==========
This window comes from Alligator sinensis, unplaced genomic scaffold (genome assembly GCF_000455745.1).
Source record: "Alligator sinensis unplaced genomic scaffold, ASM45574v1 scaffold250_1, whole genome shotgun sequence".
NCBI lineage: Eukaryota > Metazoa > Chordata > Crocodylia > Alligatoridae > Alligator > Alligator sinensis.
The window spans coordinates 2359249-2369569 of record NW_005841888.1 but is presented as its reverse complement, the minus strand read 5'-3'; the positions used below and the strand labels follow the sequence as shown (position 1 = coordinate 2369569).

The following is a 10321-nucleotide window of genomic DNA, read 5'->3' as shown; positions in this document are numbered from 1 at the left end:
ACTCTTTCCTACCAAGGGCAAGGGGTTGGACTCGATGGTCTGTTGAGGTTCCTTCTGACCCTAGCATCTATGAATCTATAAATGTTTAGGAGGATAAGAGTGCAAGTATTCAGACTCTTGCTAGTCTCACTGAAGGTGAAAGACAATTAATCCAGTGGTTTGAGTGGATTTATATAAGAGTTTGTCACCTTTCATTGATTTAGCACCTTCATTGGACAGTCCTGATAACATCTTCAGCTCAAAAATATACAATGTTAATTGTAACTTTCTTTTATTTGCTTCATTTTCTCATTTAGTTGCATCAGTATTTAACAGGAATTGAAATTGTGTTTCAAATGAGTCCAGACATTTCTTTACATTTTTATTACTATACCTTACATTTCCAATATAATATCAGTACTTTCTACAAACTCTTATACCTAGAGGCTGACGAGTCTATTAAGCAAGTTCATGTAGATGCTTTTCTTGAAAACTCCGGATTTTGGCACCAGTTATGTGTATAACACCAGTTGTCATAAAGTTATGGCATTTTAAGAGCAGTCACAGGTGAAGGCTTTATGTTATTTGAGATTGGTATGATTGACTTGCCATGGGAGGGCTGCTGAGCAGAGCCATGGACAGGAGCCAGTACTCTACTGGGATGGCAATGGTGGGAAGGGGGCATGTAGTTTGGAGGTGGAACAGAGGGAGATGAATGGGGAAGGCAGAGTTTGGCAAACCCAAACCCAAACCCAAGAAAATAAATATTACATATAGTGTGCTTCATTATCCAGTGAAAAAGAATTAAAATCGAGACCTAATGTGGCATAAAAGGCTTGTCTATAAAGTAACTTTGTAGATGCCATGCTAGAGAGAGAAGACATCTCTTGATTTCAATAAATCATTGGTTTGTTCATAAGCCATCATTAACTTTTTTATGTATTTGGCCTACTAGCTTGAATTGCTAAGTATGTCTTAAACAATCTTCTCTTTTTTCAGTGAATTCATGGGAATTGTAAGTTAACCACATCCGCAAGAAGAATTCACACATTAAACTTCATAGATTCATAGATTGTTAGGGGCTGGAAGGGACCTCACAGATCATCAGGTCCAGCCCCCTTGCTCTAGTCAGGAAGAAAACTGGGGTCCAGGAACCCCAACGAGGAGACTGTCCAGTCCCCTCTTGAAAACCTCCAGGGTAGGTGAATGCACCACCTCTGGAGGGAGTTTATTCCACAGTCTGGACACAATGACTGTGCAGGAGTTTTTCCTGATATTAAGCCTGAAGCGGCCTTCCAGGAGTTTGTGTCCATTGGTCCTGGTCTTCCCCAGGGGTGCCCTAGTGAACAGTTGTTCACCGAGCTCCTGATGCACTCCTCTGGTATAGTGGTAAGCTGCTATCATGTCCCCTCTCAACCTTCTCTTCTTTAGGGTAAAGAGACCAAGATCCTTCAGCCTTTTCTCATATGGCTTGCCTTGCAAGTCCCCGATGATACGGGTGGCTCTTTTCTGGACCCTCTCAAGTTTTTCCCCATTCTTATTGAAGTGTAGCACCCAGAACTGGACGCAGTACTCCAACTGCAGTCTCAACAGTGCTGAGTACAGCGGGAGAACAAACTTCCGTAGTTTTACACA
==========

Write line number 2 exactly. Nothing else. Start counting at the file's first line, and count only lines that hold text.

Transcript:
Source record: "Alligator sinensis unplaced genomic scaffold, ASM45574v1 scaffold250_1, whole genome shotgun sequence".